Hilary Mantel’s Booker Prize-winning novels, Wolf Hall and Bring Up the Bodies are headed to telly in the not-too-distant future. Scheduled to transmit in the UK on 21 January beginning at 9pm on BBC2 and tentatively set for its American premiere on PBS beginning March 29, 2015, the small screen adaptation of Mantel’s Tudor novels follow the meteoric rise to power of Thomas Cromwell from a blacksmith’s son to Henry VIII’s closest advisor in Henry VIII’s court. The eventual chief minister to the King was born to a blacksmith in Putney and initially came to prominence when he served under Cardinal Wolsey before rising through the ranks to become Henry’s most trusted advisor.
Directed by Peter Kosminsky (White Oleander, The Government Inspector, The Promise), Wolf Hall features an all-star cast including Damian Lewis (Homeland), Mark Rylance, Charity Wakefield (Any Human Heart, Agatha Christie’s Marple), Saskia Reeves (Lewis, Page Eight, Wallander, Vera), Claire Foye (Little Dorrit, Upstairs Downstairs), Mark Gatiss (Sherlock), Joanne Whalley (Jamaica Inn) and Jessica Raine (Call the Midwife).
From what Mantel has seen so far of the BBC adaptation, she seems more than pleased. Telling an audience at the Cheltenham Literature Festival that historical accuracy in fiction is crucial, the author stressed the importance of not under-estimating the intelligence of both her readers and television audience. Mantel said: “It is perfectly possible to do good history and good drama – they are not mutually contradictory,” she said. “That is vital as an understanding, as a basis to begin work. Because as soon as you decide this is too complicated for the viewer or history is an inconvenient shape – ‘I’ll just tidy it up’ – you fall into a cascade of errors which ends in nonsense”, making reference to someone having made the decision in the American series, The Tudors, that “… it was too complex for Henry VIII to have two sisters so they rolled them into one. Then they had to find a fictitious King for her to marry so I think they invented a King of Portugal unbeknown to history.”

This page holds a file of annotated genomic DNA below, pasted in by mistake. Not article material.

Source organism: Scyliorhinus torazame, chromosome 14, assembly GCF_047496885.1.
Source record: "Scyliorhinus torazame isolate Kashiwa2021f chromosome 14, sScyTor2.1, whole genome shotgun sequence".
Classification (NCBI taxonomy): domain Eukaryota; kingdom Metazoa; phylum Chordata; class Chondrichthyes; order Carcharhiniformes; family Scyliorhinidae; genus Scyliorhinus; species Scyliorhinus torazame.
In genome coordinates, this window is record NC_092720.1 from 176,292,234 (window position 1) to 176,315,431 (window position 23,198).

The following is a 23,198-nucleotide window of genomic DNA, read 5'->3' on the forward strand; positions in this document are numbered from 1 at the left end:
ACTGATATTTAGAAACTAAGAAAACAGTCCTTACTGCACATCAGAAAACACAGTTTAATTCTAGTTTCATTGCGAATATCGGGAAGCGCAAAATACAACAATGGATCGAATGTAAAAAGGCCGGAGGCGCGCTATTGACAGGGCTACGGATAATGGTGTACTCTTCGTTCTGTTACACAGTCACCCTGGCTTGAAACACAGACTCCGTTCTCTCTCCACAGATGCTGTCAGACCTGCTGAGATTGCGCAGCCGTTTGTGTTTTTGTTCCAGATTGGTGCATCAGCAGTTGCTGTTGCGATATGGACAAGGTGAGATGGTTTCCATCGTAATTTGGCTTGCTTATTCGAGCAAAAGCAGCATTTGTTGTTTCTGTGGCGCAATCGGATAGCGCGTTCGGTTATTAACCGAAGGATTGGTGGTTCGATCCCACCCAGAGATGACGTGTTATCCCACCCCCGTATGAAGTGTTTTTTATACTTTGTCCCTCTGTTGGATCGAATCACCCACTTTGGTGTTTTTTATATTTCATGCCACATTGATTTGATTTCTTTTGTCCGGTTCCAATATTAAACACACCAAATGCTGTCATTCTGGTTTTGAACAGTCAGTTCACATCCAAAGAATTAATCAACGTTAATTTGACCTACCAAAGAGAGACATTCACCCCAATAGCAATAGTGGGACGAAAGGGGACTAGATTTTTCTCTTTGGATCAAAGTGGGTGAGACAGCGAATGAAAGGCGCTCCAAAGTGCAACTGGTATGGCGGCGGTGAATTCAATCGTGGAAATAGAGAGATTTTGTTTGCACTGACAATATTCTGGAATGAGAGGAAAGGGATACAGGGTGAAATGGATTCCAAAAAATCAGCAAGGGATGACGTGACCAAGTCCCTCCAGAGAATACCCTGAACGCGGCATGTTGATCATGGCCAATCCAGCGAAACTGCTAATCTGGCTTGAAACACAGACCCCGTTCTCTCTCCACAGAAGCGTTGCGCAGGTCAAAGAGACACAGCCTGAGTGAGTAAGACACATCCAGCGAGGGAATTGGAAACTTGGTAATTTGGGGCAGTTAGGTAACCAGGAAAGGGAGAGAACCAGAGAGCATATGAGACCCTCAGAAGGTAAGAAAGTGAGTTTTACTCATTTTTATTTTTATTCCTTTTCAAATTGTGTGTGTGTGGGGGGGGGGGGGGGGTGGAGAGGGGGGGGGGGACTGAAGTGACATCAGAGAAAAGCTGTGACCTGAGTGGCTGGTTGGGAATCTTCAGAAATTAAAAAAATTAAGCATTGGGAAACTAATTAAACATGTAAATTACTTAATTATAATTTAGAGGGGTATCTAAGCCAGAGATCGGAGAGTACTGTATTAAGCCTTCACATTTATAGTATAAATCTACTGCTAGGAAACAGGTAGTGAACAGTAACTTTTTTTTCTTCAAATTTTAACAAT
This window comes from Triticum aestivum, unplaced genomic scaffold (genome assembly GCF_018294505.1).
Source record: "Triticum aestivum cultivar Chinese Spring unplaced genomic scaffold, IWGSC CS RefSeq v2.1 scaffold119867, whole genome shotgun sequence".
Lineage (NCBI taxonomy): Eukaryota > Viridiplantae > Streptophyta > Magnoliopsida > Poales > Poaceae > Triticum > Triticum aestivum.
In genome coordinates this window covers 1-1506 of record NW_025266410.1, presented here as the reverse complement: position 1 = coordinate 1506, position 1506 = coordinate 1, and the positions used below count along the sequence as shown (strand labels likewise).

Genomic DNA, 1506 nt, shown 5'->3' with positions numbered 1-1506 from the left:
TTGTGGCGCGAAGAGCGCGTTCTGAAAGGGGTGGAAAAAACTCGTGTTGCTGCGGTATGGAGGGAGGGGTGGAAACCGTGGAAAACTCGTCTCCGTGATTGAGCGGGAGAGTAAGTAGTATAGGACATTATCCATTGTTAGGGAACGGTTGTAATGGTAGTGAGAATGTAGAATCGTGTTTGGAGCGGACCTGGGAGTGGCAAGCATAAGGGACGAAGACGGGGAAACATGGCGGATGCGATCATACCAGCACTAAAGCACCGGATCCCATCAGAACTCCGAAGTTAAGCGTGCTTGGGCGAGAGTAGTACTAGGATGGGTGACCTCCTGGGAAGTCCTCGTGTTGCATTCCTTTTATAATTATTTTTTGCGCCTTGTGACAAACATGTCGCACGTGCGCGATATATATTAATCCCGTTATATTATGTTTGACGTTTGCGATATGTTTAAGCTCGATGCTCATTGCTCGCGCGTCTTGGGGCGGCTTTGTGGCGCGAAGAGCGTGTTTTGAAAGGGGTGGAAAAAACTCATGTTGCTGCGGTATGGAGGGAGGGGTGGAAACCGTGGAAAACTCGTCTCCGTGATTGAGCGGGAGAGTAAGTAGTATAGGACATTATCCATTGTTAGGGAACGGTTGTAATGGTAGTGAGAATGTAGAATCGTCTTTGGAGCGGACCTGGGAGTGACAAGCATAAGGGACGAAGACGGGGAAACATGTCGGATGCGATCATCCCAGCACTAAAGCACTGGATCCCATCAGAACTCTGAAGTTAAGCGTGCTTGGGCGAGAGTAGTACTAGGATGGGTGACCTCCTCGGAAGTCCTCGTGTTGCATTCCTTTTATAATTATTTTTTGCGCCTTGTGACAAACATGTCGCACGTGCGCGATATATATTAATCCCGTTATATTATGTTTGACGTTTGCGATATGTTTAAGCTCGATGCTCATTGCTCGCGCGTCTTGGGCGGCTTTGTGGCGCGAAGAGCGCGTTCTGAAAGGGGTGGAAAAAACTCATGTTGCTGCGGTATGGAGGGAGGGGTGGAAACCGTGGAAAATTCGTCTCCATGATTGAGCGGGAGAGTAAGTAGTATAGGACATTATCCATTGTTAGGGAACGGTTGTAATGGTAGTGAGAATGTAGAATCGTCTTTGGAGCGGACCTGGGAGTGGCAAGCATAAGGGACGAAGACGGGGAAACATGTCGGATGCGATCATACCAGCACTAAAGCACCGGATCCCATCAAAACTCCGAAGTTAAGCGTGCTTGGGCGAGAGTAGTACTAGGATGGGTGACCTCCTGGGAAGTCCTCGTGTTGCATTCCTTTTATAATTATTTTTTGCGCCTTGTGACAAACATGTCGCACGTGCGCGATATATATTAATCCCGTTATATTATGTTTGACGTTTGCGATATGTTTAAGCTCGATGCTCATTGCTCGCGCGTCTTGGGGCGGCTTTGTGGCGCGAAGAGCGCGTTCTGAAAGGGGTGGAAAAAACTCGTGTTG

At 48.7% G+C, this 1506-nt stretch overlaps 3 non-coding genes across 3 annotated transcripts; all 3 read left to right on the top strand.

Echoing Mantel’s sentiments, the Olivier and Tony Award-winning actor, Mark Rylance, added: “I love it when an author, such as Hilary Mantel, does her research and discovers an original understanding of a very familiar piece of history. Even during our rehearsals her detailed imagination of the world of Thomas Cromwell is alive in Peter Straughan’s ingenious and faithful adaptation. I have to say, after my experience on ‘The Government Inspector’, I would gladly take part in any film that Peter Kosminsky makes. His ability to grasp complex political situations and bring them to life on film seems particularly suited for this material. Myself aside, I feel he has cast Wolf Hall with a superb eye for character and all the nuanced humanity Ms Mantel’s masterpieces deserve.”
Definitely appointment telly to start 2015 off with on BBC2 and then add to the PBS list of an amazing beginning to the new year with the return of Downton Abbey, Mr. Selfridge and Call the Midwife, not to mention the premiere of Grantchester!